For let be the obvious formula constructed from with the function

We now look at the truth values of and and In particular, there may be s.t. is known, not, and we extrapolate that this is then the analogical reasoning based on
More precisely:

There may be s.t. is not known, is known or not, such do not interest us here.
Assume in the following that is known.

and are known, and The set of such is the positive support of

and are known, and The set of such is the negative support of

is known, is not known. The set of such is denoted
The “effect” of is to conjecture, by analogy, that for such

Intuitively, strengthens the case of weakens it  but these need not be the only criteria, see also [SEP13] and [SEP19c].
Example 2.1
Consider
Let

works well for but not for so

works well for but not for so
Let further and
What shall we do, should we chose one, or for guessing, or combine and to chosing for expressions with and for expressions with more precisely and ?
The idea is now to push the choice of suitable into a relation expressing quality of the analogy. E.g., in Example 2.1 (page 2.1), and  for historical reasons, smaller elements will be “better”.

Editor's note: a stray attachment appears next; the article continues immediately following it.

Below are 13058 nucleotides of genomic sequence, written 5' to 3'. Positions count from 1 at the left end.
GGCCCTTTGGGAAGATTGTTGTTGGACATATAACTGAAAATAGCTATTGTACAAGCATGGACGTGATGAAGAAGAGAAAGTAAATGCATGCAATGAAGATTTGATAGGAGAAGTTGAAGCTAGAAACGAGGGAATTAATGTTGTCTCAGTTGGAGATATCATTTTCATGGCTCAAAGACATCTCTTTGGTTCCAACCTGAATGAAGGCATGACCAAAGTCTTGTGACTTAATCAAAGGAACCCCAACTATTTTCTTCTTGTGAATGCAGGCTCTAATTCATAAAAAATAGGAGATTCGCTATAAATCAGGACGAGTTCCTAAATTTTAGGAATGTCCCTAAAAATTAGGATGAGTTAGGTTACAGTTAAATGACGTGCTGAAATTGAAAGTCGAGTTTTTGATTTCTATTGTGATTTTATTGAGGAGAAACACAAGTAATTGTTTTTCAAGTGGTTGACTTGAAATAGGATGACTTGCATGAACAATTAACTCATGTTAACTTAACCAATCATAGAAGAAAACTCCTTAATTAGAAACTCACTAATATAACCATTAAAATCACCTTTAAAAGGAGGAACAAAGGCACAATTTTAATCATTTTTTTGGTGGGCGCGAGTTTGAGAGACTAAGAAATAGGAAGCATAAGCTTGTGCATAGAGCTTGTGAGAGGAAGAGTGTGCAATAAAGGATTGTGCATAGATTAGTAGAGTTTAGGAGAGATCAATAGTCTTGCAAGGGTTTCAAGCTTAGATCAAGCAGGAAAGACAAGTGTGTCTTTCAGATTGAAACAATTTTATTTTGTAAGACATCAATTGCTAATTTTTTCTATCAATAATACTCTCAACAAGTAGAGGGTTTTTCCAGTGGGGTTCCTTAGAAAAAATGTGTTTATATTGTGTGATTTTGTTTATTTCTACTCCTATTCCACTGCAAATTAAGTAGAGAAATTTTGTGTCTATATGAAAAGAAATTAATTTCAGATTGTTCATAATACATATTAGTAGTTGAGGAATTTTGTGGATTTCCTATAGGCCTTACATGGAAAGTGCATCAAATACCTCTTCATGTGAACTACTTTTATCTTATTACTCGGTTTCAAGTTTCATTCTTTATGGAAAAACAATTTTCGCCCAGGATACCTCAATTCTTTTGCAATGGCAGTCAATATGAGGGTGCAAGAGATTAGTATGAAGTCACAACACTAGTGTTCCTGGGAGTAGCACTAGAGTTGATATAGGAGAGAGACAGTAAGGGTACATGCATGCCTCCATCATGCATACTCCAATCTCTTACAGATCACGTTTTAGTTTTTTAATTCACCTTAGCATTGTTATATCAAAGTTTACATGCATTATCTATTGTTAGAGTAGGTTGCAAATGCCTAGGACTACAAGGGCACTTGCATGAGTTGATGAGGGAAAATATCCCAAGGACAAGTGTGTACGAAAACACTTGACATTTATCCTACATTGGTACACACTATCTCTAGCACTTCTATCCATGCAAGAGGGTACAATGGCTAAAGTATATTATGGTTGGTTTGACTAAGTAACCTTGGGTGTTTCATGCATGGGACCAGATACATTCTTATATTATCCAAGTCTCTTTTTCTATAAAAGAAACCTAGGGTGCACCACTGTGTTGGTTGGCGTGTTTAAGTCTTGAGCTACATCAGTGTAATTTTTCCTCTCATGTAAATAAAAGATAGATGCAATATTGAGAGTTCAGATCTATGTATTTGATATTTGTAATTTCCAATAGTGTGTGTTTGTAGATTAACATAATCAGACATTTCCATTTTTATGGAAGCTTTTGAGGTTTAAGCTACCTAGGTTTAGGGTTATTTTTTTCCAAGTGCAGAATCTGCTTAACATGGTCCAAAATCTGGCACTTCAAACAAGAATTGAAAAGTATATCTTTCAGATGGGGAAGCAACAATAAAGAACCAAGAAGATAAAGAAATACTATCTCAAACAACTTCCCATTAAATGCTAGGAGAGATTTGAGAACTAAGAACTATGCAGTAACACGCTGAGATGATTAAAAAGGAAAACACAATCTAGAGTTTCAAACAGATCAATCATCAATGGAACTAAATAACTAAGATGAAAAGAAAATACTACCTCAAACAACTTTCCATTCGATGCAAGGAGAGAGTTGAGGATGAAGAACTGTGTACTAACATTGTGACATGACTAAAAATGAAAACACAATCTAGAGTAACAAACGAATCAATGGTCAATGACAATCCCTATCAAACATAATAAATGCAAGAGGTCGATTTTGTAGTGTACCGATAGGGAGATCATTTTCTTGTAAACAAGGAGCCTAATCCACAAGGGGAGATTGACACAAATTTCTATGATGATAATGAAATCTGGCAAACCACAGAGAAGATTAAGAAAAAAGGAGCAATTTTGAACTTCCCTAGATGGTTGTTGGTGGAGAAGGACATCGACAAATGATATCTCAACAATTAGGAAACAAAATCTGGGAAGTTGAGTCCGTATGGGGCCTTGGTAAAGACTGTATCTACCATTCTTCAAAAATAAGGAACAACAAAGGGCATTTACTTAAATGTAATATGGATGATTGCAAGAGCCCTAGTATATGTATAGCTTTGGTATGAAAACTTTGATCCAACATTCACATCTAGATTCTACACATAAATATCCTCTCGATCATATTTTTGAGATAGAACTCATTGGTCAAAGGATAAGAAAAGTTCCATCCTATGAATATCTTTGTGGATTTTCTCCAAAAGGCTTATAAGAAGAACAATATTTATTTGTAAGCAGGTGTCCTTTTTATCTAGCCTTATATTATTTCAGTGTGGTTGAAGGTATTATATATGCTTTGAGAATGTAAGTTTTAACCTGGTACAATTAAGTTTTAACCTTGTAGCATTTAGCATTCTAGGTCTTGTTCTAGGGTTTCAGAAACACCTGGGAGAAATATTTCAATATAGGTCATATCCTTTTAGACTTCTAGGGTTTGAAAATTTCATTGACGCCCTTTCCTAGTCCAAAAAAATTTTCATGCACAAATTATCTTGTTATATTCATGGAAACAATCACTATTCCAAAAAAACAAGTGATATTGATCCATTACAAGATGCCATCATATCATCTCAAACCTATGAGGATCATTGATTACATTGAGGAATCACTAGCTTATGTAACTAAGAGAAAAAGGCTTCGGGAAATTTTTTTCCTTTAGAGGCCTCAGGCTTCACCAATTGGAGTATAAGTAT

Usually, this “best” relation will be partial only, and there will be many “best” Thus, it seems natural to conclude the properties which hold in ALL best
Definition 2.2
Let be a set of functions as described in Definition 2.1 (page 2.1), and a relation on (expressing “better” analogy wrt. the problem at hand).
We then write iff holds in all best
(This is a sketch only, details have to be filled in according to the situation considered.)
2.1 Discussion
This sounds like cheating: we changed the level of abstraction, and packed the question of “good” analogies into the relation.
But when we look at the StalnakerLewis semantics of counterfactual conditionals, see [Sta68], [Lew73], the preferential semantics for nonmonotonic reasoning and deontic logic, see e.g. [Han69], [KLM90], [Sch04], [Sch18], the distance semantics for theory revision, see e.g. [LMS01], [Sch04], this is a well used “trick” we need not be ashamed of.
In above examples, the comparison was between possible worlds, here it is between usually more complicated structures (functions), but this is no fundamental difference.
2.2 Problems and solutions